DIY SUSHI Do-it-yourself platter of salmon and tuna sushi with prepared nori and toppings
CHICKEN TIKKA NACHOS Papadum base, chicken tikka masala, mozzarella, silantro, and pico de gallo
Words by Janroe Cabiles and Lex Ignacio PLATE photos by Mikka Santos, GRUB photos by Nadine Layon
othing like persuasion of the Asian kind to call you over for some crafted creations at YUAN. Enter the cool concrete as you’re welcomed by the design of Man Made Murals showing you what’s in store for you: a cross culture of the taste of Asia. With Chef Kel Zaguirre of Locavore, Empingao, and Taqueria cooking up delectable creations, he fuses different flavors of favorites from Chinese, Japanese, Indian, and Malaysian cuisine with his own twist. Also offering an impressive lineup of Asian whiskey as well as crafted cocktails including their pioneering vodka-based matcha cocktail, they keep treats for their regulars with Jazz Night on Saturdays and unlimited wine on Tuesdays.
BRICK AND MORTAR
STORES TO SHOP
CONCRETE + WATER 485 Driggs Ave., Brooklyn, New York concreteandwater.com Dime to drop: $5-$1000 (PHP 250-PHP 49,735) Don’t leave the store without: a Deer Dana Larry David tee
Words by Lex Ignacio Concrete + Water photos by Driely S.
elax your senses as you enjoy the peaceful setting while roaming around CONCRETE + WATER. Located at the busy streets of Williamsburg, Brooklyn, the store’s minimalist vibe and clean hues are complemented by wooden interior accents. The subtle and spacious environment produces an impactful and cozy ambience, contrasting the hustle and bustle of the Big Apple. The modern space is filled with colorful in-store merchandise from the likes of Ganni, Wood Wood, SEA NY, Nanushka, Han Kjobenhavn, Ilana Kohn, First Rite, YMC, and LA Panoplie, offering a variety of one-of-a-kind designs seen on clothing, footwear, accessories, and bags. With trendy pieces accompanied by furniture, scents, and craft materials that satiate the calming space, the lifestyle boutique is definitely your Pinterest board coming to life.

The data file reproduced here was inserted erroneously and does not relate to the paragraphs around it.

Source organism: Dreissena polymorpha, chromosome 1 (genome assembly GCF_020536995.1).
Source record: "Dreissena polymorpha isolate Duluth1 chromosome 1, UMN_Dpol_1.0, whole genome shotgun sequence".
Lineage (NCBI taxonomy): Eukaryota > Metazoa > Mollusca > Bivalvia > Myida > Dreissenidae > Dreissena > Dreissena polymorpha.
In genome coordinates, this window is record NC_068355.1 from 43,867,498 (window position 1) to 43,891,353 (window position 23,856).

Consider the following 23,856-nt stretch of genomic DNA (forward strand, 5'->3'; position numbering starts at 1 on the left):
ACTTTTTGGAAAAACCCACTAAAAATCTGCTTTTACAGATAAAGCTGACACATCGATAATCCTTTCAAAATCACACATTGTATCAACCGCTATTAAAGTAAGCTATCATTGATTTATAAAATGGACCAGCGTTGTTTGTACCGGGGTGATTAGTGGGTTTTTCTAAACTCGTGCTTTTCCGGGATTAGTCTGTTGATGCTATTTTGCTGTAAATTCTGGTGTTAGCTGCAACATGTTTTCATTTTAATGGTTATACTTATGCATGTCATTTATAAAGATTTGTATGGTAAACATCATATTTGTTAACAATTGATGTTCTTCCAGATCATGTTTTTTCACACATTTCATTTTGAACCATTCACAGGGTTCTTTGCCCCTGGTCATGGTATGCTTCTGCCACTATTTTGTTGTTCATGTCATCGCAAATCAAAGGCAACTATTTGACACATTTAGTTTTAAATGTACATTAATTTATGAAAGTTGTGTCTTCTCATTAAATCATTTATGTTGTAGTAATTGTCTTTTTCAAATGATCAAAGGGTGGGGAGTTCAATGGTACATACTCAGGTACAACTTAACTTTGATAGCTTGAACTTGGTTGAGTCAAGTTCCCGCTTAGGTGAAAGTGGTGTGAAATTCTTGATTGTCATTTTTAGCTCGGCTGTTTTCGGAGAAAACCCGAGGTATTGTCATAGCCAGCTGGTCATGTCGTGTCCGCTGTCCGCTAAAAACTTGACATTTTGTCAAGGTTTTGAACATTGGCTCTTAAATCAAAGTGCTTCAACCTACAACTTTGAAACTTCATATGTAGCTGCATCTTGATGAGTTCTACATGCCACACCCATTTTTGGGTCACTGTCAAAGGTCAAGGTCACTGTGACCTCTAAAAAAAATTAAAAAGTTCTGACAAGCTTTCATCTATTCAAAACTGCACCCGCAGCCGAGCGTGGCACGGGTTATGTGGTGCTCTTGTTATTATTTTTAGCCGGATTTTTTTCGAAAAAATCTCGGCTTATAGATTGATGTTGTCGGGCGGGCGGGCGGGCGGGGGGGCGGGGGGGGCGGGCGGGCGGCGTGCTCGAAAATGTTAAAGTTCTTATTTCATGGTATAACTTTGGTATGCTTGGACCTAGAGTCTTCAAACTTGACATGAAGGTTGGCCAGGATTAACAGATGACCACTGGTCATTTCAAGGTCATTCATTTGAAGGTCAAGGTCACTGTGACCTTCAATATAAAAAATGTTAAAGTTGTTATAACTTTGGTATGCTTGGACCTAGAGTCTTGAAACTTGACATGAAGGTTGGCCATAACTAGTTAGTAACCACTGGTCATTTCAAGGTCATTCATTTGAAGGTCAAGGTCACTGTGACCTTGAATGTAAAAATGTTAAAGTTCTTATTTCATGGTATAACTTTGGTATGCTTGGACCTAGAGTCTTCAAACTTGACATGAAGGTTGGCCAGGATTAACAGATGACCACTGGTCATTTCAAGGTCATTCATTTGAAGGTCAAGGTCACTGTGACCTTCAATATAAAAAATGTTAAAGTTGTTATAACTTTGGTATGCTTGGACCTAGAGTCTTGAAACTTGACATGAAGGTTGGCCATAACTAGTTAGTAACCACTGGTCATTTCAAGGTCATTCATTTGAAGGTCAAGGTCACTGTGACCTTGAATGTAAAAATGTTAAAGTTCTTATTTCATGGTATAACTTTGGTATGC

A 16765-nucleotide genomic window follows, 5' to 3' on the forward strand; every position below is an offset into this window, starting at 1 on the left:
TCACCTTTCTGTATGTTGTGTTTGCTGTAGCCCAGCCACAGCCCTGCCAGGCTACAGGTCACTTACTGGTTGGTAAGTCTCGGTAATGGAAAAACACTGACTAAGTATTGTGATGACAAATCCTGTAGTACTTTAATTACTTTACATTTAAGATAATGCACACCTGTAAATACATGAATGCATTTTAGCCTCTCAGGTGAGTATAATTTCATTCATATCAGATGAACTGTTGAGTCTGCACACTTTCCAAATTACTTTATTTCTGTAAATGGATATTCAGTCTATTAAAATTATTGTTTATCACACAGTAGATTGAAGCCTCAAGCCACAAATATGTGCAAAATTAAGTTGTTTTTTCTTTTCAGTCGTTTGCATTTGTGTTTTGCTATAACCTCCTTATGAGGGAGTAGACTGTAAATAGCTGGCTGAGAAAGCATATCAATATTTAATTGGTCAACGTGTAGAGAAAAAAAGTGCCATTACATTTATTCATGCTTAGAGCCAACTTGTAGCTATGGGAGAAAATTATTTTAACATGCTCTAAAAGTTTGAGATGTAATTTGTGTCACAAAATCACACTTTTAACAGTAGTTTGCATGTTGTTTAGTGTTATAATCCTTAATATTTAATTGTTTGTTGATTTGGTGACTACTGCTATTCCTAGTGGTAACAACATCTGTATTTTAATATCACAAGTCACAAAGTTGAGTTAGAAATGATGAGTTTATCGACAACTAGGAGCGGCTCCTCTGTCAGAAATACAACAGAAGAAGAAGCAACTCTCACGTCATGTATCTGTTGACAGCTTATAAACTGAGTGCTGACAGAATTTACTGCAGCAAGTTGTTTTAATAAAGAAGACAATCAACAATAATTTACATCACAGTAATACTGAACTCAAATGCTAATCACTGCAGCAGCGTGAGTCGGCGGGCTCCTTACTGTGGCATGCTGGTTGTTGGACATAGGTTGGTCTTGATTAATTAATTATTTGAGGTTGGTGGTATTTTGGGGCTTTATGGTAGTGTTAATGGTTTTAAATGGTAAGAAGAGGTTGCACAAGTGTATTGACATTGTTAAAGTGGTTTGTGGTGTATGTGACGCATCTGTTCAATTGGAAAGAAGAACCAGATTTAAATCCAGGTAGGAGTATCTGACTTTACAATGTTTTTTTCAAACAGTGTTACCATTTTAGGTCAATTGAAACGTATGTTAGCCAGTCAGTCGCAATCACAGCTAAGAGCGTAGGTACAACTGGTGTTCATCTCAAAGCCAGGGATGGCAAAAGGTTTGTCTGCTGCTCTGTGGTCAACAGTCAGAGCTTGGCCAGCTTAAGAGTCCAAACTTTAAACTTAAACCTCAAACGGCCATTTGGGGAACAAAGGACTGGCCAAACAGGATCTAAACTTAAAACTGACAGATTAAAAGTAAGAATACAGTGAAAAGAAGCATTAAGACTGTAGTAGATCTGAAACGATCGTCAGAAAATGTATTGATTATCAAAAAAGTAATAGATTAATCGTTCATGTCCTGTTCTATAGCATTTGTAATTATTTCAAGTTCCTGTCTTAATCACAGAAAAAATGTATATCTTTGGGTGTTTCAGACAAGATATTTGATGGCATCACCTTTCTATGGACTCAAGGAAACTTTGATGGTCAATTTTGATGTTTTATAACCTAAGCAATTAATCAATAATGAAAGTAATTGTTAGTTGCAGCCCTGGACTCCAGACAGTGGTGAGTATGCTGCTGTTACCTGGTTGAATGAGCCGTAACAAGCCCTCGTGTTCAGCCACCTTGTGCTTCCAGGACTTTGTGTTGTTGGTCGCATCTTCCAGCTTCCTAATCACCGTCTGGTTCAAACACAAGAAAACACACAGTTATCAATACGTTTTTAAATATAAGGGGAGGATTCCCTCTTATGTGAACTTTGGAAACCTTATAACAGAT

orget all the basic pieces you can see in every store, ‘cause being NAKED has never been so stylish. From clothing and accessories to footwear and outerwear, this all-in-one online store will have you covered from head to toe. Carrying the trendiest pieces from your favorite brands like adidas, Asics, Nike, Y-3, Herschel, Wood Wood, and New Balance, you’ll surely have no problem stripping to the bare essentials.
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SCENES TO SEE
REMOTE CONTROL TICKET
IHEARTRADIO MUSIC AWARDS (TNT) If there’s one thing about any popular awards night in the music industry, it’s the highlights that come up when the big names show up. Drawing the curtains on March 5 at The Forum in Inglewood, California, we get to see the best artists go toe-to-toe, with Drake leading the most nominations for 12 categories, and who brings home the Song of the Year.
MARVEL’S IRON FIST (NETFLIX) Teaming up with Marvel for the fourth time, Netflix brings back another awesome superhero in Danny Rand, otherwise known as the Iron Fist. In the series adaptation, we take a look at how Finn Jones plays the role of an orphan as he grows up to be the billionaire Buddhist monk and is faced with a choice between his family’s legacy and what is right.
BEAUTY AND THE BEAST Hitting our screens again since its 1991 release, Walt Disney Pictures classic is given a remake starring a perfect cast with Emma Watson as Belle and Dan Stevens as Beast.
BEFORE I FALL Based on Lauren Oliver’s 2010 bestselling novel of the same name, Zoey Deutch plays Sam, a senior on the brink of graduating, who oddly lives the same day of tragedy over and over again.
THE BELKO EXPERIMENT The producers of The Conjuring raise yet another nervewracking film directed by Greg McLean, seeing a building of people put through a literal death-defying experiment.
PERSONAL SHOPPER French film director Olivier Assayas brings us a psychological thriller with Kristen Stewart playing an assistant who’s facing a series of supernatural events after the death of her twin brother.
T2: TRAINSPOTTING The wait is over for our favorite blokes. Based on the follow-up novel Porno, the sequel of the 1996 black comedy dawns with its director Danny Boyle and original cast returning.
REVOLUTION: NEW ART FOR A NEW WORLD Feast your eyes on a visual treat as Margy Kinmonth guides us through the mass exploration of art led by the hunger for freedom in response to the Russian Revolution.
DAVID WILSON (Director) thisisdavidwilson.com
TERMINATOR 2: JUDGMENT DAY (1991) It came at a pivotal age for me. Seeing these men huddling naked was quite arousing for me. That combined with the physical effects and the music.